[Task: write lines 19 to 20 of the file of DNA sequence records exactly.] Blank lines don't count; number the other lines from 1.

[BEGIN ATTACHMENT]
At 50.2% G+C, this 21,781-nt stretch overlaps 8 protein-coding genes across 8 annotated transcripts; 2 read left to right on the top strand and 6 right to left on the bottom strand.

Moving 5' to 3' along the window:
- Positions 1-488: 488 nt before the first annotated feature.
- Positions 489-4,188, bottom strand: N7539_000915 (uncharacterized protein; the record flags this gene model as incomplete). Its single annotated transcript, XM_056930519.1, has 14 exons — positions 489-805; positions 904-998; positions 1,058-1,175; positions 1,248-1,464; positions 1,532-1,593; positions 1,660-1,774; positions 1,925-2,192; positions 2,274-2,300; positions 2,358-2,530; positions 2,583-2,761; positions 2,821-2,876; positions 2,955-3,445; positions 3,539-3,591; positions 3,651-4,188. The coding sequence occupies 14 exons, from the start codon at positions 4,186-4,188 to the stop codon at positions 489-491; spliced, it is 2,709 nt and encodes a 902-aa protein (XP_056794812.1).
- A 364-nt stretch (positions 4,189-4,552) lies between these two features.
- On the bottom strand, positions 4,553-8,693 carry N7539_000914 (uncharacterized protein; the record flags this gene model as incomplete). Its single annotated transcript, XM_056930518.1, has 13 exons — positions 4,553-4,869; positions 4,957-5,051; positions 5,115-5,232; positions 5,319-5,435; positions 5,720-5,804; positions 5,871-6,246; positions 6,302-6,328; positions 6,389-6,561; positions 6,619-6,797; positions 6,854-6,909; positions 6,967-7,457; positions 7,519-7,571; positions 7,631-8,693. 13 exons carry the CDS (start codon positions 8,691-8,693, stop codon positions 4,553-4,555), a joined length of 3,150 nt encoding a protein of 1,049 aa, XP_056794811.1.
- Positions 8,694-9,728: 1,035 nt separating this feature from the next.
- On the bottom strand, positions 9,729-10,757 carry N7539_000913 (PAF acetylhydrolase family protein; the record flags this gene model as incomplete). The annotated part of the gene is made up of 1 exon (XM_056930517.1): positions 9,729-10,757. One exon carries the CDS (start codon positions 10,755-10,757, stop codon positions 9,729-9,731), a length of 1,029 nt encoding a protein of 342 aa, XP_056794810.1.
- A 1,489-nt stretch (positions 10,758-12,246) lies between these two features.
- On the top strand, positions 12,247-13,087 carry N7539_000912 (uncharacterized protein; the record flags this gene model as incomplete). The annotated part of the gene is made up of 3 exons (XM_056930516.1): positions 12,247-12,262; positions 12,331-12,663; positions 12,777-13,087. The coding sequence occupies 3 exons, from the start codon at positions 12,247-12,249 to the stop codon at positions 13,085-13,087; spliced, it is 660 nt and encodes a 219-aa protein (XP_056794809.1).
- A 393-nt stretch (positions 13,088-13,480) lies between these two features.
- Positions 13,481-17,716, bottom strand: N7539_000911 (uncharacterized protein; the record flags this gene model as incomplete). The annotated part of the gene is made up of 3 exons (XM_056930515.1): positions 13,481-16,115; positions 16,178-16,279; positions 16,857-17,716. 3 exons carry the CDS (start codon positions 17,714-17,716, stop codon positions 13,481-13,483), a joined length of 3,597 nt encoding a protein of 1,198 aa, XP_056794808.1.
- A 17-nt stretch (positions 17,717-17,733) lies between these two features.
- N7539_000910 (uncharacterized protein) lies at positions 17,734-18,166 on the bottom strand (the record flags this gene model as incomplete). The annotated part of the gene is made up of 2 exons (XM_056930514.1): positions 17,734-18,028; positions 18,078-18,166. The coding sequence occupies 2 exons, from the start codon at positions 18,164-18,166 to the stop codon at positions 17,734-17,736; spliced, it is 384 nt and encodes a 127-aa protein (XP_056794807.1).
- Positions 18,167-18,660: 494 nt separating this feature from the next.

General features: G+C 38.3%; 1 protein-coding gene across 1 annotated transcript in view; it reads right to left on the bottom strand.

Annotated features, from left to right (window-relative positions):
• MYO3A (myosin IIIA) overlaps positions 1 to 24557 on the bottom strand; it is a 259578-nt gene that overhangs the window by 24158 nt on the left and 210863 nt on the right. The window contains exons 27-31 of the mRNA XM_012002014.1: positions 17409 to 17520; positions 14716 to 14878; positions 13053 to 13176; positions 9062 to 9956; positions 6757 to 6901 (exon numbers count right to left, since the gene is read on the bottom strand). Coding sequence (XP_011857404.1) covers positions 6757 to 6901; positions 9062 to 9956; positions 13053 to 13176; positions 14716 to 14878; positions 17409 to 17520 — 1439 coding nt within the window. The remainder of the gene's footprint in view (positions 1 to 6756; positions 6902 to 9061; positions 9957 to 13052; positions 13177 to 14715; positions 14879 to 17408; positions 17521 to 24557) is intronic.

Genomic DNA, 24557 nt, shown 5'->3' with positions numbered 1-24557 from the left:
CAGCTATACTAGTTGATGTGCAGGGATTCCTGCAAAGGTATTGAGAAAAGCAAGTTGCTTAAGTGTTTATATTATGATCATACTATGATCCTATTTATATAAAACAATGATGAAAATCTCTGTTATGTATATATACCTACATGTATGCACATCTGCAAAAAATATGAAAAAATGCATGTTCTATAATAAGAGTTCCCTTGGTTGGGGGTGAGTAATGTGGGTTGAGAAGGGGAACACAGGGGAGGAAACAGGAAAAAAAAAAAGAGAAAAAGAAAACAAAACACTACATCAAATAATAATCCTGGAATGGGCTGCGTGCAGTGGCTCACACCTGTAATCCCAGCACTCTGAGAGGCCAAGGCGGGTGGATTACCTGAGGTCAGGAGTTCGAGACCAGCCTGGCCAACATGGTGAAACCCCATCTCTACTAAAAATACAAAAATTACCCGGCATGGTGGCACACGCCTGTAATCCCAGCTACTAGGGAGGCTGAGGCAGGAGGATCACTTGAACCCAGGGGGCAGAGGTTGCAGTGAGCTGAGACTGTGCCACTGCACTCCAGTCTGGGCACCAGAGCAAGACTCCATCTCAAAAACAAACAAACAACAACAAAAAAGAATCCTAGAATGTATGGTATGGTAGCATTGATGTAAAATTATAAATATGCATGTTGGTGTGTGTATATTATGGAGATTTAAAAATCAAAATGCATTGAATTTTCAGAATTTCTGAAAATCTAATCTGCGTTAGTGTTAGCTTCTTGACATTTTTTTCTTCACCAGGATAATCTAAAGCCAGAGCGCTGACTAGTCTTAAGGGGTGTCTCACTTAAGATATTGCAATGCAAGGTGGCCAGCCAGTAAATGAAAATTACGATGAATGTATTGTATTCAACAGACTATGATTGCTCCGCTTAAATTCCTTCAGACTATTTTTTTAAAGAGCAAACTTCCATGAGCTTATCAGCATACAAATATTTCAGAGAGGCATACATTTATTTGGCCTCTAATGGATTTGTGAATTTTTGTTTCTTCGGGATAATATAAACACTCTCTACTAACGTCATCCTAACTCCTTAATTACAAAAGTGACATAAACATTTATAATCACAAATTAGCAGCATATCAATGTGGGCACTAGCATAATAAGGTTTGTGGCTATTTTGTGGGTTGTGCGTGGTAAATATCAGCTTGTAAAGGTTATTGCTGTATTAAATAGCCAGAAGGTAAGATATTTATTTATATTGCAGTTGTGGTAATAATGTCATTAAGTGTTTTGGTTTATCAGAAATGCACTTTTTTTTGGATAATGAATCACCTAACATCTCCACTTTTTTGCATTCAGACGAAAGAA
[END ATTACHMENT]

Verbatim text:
Genomic DNA, 24557 nt, shown 5'->3' with positions numbered 1-24557 from the left:
CAGCTATACTAGTTGATGTGCAGGGATTCCTGCAAAGGTATTGAGAAAAGCAAGTTGCTTAAGTGTTTATATTATGATCATACTATGATCCTATTTATATAAAACAATGATGAAAATCTCTGTTATGTATATATACCTACATGTATGCACATCTGCAAAAAATATGAAAAAATGCATGTTCTATAATAAGAGTTCCCTTGGTTGGGGGTGAGTAATGTGGGTTGAGAAGGGGAACACAGGGGAGGAAACAGGAAAAAAAAAAAGAGAAAAAGAAAACAAAACACTACATCAAATAATAATCCTGGAATGGGCTGCGTGCAGTGGCTCACACCTGTAATCCCAGCACTCTGAGAGGCCAAGGCGGGTGGATTACCTGAGGTCAGGAGTTCGAGACCAGCCTGGCCAACATGGTGAAACCCCATCTCTACTAAAAATACAAAAATTACCCGGCATGGTGGCACACGCCTGTAATCCCAGCTACTAGGGAGGCTGAGGCAGGAGGATCACTTGAACCCAGGGGGCAGAGGTTGCAGTGAGCTGAGACTGTGCCACTGCACTCCAGTCTGGGCACCAGAGCAAGACTCCATCTCAAAAACAAACAAACAACAACAAAAAAGAATCCTAGAATGTATGGTATGGTAGCATTGATGTAAAATTATAAATATGCATGTTGGTGTGTGTATATTATGGAGATTTAAAAATCAAAATGCATTGAATTTTCAGAATTTCTGAAAATCTAATCTGCGTTAGTGTTAGCTTCTTGACATTTTTTTCTTCACCAGGATAATCTAAAGCCAGAGCGCTGACTAGTCTTAAGGGGTGTCTCACTTAAGATATTGCAATGCAAGGTGGCCAGCCAGTAAATGAAAATTACGATGAATGTATTGTATTCAACAGACTATGATTGCTCCGCTTAAATTCCTTCAGACTATTTTTTTAAAGAGCAAACTTCCATGAGCTTATCAGCATACAAATATTTCAGAGAGGCATACATTTATTTGGCCTCTAATGGATTTGTGAATTTTTGTTTCTTCGGGATAATATAAACACTCTCTACTAACGTCATCCTAACTCCTTAATTACAAAAGTGACATAAACATTTATAATCACAAATTAGCAGCATATCAATGTGGGCACTAGCATAATAAGGTTTGTGGCTATTTTGTGGGTTGTGCGTGGTAAATATCAGCTTGTAAAGGTTATTGCTGTATTAAATAGCCAGAAGGTAAGATATTTATTTATATTGCAGTTGTGGTAATAATGTCATTAAGTGTTTTGGTTTATCAGAAATGCACTTTTTTTTGGATAATGAATCACCTAACATCTCCACTTTTTTGCATTCAGACGAAAGAA